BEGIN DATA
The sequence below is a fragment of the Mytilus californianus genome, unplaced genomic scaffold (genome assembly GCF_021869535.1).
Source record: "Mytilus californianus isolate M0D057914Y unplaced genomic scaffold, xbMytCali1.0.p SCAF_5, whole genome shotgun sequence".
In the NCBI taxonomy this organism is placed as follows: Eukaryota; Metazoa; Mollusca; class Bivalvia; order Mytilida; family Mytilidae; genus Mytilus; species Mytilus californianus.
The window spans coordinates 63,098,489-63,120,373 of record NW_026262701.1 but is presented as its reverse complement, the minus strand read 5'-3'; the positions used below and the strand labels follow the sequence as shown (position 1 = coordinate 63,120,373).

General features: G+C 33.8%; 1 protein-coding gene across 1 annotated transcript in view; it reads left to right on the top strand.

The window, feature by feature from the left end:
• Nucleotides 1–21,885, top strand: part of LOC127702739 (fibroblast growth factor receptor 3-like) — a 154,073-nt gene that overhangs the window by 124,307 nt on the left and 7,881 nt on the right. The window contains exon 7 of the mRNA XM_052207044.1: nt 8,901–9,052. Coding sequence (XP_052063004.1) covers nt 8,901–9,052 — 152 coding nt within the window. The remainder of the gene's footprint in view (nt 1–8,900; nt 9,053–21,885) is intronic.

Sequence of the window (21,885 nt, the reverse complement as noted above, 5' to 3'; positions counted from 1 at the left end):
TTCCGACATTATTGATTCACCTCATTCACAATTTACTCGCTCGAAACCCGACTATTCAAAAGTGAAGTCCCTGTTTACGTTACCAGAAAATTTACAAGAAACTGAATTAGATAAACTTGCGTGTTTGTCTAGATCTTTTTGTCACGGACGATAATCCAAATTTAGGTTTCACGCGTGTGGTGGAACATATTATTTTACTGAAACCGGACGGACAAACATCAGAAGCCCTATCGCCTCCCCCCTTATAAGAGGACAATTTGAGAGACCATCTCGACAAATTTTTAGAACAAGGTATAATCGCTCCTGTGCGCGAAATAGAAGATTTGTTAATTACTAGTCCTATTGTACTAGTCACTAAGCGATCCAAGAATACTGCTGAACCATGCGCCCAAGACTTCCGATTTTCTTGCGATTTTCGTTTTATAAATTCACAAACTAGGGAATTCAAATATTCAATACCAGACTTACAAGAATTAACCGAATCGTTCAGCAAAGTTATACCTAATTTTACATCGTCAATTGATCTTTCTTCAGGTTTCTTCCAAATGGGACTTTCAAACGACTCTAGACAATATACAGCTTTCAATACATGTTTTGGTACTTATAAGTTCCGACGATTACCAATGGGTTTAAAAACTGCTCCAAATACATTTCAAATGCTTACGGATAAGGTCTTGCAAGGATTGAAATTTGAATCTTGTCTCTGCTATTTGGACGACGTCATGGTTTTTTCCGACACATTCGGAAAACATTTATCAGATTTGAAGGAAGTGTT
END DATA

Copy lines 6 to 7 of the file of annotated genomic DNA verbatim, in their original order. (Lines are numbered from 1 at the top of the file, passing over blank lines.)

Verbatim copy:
The window, feature by feature from the left end:
• Nucleotides 1–21,885, top strand: part of LOC127702739 (fibroblast growth factor receptor 3-like) — a 154,073-nt gene that overhangs the window by 124,307 nt on the left and 7,881 nt on the right. The window contains exon 7 of the mRNA XM_052207044.1: nt 8,901–9,052. Coding sequence (XP_052063004.1) covers nt 8,901–9,052 — 152 coding nt within the window. The remainder of the gene's footprint in view (nt 1–8,900; nt 9,053–21,885) is intronic.